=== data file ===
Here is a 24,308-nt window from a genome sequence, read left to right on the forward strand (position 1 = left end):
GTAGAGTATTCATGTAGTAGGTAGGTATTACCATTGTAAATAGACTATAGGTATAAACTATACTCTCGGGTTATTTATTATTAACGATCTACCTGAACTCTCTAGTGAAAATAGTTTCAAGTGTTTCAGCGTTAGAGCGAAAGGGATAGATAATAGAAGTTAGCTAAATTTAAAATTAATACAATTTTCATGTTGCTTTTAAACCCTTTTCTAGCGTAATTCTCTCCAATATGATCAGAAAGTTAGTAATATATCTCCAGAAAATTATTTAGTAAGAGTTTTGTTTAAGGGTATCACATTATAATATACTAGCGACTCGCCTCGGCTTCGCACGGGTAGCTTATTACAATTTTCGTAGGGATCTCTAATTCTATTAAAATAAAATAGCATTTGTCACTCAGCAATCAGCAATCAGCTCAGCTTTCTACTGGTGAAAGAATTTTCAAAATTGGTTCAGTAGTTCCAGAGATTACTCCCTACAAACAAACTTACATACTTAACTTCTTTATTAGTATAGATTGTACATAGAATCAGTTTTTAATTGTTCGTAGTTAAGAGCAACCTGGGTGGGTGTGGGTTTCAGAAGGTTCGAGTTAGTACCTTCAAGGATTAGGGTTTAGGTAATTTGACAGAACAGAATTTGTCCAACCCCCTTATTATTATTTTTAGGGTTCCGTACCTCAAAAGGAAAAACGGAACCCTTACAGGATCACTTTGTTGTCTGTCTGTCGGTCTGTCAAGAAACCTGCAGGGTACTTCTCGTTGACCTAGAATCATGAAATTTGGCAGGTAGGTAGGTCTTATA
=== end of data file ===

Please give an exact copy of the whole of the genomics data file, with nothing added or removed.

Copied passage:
Here is a 24,308-nt window from a genome sequence, read left to right on the forward strand (position 1 = left end):
GTAGAGTATTCATGTAGTAGGTAGGTATTACCATTGTAAATAGACTATAGGTATAAACTATACTCTCGGGTTATTTATTATTAACGATCTACCTGAACTCTCTAGTGAAAATAGTTTCAAGTGTTTCAGCGTTAGAGCGAAAGGGATAGATAATAGAAGTTAGCTAAATTTAAAATTAATACAATTTTCATGTTGCTTTTAAACCCTTTTCTAGCGTAATTCTCTCCAATATGATCAGAAAGTTAGTAATATATCTCCAGAAAATTATTTAGTAAGAGTTTTGTTTAAGGGTATCACATTATAATATACTAGCGACTCGCCTCGGCTTCGCACGGGTAGCTTATTACAATTTTCGTAGGGATCTCTAATTCTATTAAAATAAAATAGCATTTGTCACTCAGCAATCAGCAATCAGCTCAGCTTTCTACTGGTGAAAGAATTTTCAAAATTGGTTCAGTAGTTCCAGAGATTACTCCCTACAAACAAACTTACATACTTAACTTCTTTATTAGTATAGATTGTACATAGAATCAGTTTTTAATTGTTCGTAGTTAAGAGCAACCTGGGTGGGTGTGGGTTTCAGAAGGTTCGAGTTAGTACCTTCAAGGATTAGGGTTTAGGTAATTTGACAGAACAGAATTTGTCCAACCCCCTTATTATTATTTTTAGGGTTCCGTACCTCAAAAGGAAAAACGGAACCCTTACAGGATCACTTTGTTGTCTGTCTGTCGGTCTGTCAAGAAACCTGCAGGGTACTTCTCGTTGACCTAGAATCATGAAATTTGGCAGGTAGGTAGGTCTTATA